To many people, New Orleans is known for partying and good times -- but not to a British soldier in 1815. The final battle of the (inaptly named) War of 1812 took place just downstream, at Chalmette, and was one of the most lopsided victories in American military history. British and American forces engaged in brutal fighting, not knowing a peace treaty had already been signed hundreds of miles away. The result: fewer than 20 American losses, compared with more than 2,000 for the British in the Battle of New Orleans. A 100-foot-tall obelisk stands as a monument to the troops, and visitors can climb to the top to survey the battlefield.
In 1914, the assassination of an obscure Austrian royal set the spark that ignited the first global war in human history, and one of the deadliest. The National World War I Museum and Memorial in Kansas City dates to the days immediately after the war's end, when patriotic city leaders raised the equivalent of $34 million in today's dollars in just 10 days. Two years later, in 1921, Allied commanders dedicated the memorial in front of 100,000 people -- the first meeting of all five leaders.
This 624-acre site is the final resting place of nearly half a million service members and veterans dating back to the Civil War. Arlington National Cemetery continues to host between 30 and 40 funerals a week, and its Arlington Memorial Amphitheater is a hallowed setting for Veterans Day, Memorial Day, and Easter services. Within the amphitheater near Washington, D.C., lies the Tomb of the Unknown Soldier.
Although the Korean War lasted just three years, it ranks among the most brutal in U.S. history: 36,574 Americans killed, 103,284 wounded, and 8,200 listed as missing in action or lost at sea. The 5.8 million Americans who served during the "Forgotten War" are memorialized on the National Mall with 7-foot stainless steel statues depicting soldiers of all races and specialties slogging through rice paddies, ponchos blowing in the wind, weapons in hand.
The campus of the U.S. Naval Academy -- 338 acres of pristine landscaping and architecture known to residents simply as the "Yard" -- is a registered historical landmark, the second-oldest of America's five great service academies, where future officers have arrived since before the Civil War to undergo the unforgiving process that weeds out the weak among the "plebes."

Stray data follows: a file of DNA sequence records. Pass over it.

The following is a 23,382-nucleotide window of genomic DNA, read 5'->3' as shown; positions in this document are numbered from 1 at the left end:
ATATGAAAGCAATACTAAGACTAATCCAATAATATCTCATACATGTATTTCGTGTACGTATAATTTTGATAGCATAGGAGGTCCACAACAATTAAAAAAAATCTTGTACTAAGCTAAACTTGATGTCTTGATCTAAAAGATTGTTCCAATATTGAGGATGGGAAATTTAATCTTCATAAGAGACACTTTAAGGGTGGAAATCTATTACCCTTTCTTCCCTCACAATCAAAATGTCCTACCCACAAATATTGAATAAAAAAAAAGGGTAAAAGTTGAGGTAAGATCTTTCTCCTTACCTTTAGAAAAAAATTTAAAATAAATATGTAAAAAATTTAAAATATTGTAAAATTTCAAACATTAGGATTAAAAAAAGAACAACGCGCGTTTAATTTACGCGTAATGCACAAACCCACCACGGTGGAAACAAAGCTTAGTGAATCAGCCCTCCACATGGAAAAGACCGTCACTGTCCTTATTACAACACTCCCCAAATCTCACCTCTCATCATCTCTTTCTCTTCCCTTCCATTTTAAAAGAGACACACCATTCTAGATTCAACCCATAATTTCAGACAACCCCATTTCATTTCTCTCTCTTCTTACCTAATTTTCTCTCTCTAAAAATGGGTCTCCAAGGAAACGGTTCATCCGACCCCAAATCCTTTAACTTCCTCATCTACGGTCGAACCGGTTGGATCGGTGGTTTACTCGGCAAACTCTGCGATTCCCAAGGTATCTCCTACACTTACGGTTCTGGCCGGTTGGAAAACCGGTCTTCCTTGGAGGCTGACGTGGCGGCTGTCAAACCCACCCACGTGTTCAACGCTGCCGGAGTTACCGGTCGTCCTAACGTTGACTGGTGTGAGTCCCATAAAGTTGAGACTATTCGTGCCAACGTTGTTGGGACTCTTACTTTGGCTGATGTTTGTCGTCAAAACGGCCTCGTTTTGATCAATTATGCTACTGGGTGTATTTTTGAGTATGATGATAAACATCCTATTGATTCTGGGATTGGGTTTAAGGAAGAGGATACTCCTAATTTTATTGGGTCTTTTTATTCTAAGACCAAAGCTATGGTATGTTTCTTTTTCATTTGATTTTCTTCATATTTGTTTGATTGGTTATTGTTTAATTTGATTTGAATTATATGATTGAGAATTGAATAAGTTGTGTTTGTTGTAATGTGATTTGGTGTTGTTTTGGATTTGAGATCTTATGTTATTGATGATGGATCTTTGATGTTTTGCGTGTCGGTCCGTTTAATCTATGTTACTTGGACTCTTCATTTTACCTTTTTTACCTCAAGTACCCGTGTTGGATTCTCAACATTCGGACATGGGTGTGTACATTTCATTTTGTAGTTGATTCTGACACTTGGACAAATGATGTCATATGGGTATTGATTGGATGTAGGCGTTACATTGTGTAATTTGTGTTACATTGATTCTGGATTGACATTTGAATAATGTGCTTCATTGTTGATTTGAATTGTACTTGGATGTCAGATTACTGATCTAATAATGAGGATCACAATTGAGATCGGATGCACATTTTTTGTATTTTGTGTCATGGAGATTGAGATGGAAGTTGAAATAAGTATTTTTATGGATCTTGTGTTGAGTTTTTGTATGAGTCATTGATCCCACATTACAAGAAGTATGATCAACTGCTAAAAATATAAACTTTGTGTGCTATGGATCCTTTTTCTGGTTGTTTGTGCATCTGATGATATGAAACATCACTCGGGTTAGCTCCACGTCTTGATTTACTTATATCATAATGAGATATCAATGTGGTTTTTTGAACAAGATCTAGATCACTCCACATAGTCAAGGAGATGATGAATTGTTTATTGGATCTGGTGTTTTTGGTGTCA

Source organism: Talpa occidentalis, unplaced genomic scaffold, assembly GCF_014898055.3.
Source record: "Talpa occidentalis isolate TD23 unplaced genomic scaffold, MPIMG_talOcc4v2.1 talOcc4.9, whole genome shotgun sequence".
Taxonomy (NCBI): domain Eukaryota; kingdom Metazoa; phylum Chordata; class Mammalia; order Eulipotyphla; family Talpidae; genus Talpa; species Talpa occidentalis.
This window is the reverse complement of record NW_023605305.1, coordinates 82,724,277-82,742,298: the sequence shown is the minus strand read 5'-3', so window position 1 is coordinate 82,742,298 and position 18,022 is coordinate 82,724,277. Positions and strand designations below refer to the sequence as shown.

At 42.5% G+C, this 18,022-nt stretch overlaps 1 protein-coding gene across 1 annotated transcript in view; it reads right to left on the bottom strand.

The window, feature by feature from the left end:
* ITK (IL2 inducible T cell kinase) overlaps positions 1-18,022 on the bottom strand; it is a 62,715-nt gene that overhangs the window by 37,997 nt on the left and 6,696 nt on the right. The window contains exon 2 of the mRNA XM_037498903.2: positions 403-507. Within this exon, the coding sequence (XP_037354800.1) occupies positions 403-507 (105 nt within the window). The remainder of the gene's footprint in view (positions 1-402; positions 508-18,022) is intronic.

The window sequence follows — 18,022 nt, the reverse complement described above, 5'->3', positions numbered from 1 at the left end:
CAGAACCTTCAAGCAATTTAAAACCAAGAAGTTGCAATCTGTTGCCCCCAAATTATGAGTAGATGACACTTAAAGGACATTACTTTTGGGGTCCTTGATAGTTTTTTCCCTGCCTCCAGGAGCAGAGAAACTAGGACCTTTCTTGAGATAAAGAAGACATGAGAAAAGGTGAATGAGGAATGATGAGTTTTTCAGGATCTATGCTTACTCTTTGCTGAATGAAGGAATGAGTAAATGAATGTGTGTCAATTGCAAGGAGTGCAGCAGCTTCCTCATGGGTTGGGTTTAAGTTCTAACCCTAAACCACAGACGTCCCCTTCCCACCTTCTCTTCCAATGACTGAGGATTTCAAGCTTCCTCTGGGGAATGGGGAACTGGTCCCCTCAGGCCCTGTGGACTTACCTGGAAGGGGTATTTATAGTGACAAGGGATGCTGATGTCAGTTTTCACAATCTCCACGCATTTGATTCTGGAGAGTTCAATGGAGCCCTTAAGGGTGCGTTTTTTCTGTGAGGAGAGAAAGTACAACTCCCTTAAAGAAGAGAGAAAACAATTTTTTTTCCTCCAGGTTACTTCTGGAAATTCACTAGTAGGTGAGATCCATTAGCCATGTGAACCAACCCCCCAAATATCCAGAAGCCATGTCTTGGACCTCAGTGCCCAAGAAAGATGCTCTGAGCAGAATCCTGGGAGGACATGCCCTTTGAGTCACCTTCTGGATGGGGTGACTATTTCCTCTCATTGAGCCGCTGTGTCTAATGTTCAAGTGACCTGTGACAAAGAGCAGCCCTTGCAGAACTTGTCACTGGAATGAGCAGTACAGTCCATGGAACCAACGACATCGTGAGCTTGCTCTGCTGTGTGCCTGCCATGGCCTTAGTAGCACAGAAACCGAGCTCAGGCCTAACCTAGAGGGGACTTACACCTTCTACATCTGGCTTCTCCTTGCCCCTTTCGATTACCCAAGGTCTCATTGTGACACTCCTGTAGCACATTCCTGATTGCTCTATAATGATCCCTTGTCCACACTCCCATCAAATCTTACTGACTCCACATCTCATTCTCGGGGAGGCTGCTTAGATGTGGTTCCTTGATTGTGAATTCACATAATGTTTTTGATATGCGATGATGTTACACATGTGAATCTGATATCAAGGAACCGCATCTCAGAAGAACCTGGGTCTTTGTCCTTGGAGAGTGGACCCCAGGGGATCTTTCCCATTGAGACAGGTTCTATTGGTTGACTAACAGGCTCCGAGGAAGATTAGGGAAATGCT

The 330,000-square-foot American Armoured Foundation Tank and Ordnance War Memorial Museum facility in Danville contains artifacts dating to 1509, allowing visitors to experience the transition from horses to iron as tanks and other armored vehicles became enduring symbols of mechanized warfare. A visit costs $12 for adults, $10 for kids 12 or younger.
Set in a remote and stunning wilderness, Little Bighorn Battlefield National Monument is home to Custer National Cemetery, the resting place of frontier-era Americans including Native Americans, soldiers, children, scouts, and travelers who perished at isolated frontier outposts. But it's most famous as the site of Gen. George Custer's last stand in June 1876. After a bid to force nomadic tribes onto reservations and take Black Hills land for gold mining, the general and his troops were decimated by forces led by legendary American Indian leaders Sitting Bull and Crazy Horse. Access is $20 per car or $10 per person, with kids 15 or younger free.
St. Augustine is the oldest continuously occupied European-established settlement in the United States, starting with its beginnings in 1565 as a Spanish capital. Long before Florida became American territory in 1819, the city was defended by one of the oldest and most impressive forts in the world -- a massive structure made of stone and mortar, Castillo de San Marcos. It was built in 1672, more than 100 years before the American Revolution. Entrance is $10 for adults and free for kids 15 and younger.
The first shot of the Civil War was fired April 12, 1861, when Confederate troops launched artillery at a Union garrison stationed at a partially completed installation called Fort Sumter. The fort, reduced to rubble during the war, was rebuilt and declared a national monument in 1966. Visiting the island fort by boat costs $21, or $13 for children. Nearby Fort Moultrie is $3 to visit, or free for children.